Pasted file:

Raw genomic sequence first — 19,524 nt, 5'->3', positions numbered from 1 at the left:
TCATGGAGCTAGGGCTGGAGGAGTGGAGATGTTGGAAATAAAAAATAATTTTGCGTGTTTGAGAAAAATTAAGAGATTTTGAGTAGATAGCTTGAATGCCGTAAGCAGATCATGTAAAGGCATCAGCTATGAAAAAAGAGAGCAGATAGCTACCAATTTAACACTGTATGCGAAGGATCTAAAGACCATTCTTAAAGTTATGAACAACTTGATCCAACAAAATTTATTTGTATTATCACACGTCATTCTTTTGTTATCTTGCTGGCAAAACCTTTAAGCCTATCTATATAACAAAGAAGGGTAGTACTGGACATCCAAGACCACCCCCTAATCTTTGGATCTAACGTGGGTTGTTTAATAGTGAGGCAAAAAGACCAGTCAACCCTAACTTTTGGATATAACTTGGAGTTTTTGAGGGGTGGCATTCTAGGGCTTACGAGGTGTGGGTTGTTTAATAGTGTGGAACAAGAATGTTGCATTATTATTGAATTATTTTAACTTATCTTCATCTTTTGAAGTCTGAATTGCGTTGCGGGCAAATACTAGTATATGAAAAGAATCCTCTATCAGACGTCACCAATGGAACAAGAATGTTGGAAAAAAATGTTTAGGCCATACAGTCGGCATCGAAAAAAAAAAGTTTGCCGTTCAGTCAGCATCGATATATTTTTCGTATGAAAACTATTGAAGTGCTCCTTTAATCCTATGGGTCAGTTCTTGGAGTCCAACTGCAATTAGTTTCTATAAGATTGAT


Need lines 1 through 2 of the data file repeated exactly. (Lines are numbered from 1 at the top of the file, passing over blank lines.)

Raw genomic sequence first — 19,524 nt, 5'->3', positions numbered from 1 at the left:
TCATGGAGCTAGGGCTGGAGGAGTGGAGATGTTGGAAATAAAAAATAATTTTGCGTGTTTGAGAAAAATTAAGAGATTTTGAGTAGATAGCTTGAATGCCGTAAGCAGATCATGTAAAGGCATCAGCTATGAAAAAAGAGAGCAGATAGCTACCAATTTAACACTGTATGCGAAGGATCTAAAGACCATTCTTAAAGTTATGAACAACTTGATCCAACAAAATTTATTTGTATTATCACACGTCATTCTTTTGTTATCTTGCTGGCAAAACCTTTAAGCCTATCTATATAACAAAGAAGGGTAGTACTGGACATCCAAGACCACCCCCTAATCTTTGGATCTAACGTGGGTTGTTTAATAGTGAGGCAAAAAGACCAGTCAACCCTAACTTTTGGATATAACTTGGAGTTTTTGAGGGGTGGCATTCTAGGGCTTACGAGGTGTGGGTTGTTTAATAGTGTGGAACAAGAATGTTGCATTATTATTGAATTATTTTAACTTATCTTCATCTTTTGAAGTCTGAATTGCGTTGCGGGCAAATACTAGTATATGAAAAGAATCCTCTATCAGACGTCACCAATGGAACAAGAATGTTGGAAAAAAATGTTTAGGCCATACAGTCGGCATCGAAAAAAAAAAGTTTGCCGTTCAGTCAGCATCGATATATTTTTCGTATGAAAACTATTGAAGTGCTCCTTTAATCCTATGGGTCAGTTCTTGGAGTCCAACTGCAATTAGTTTCTATAAGATTGAT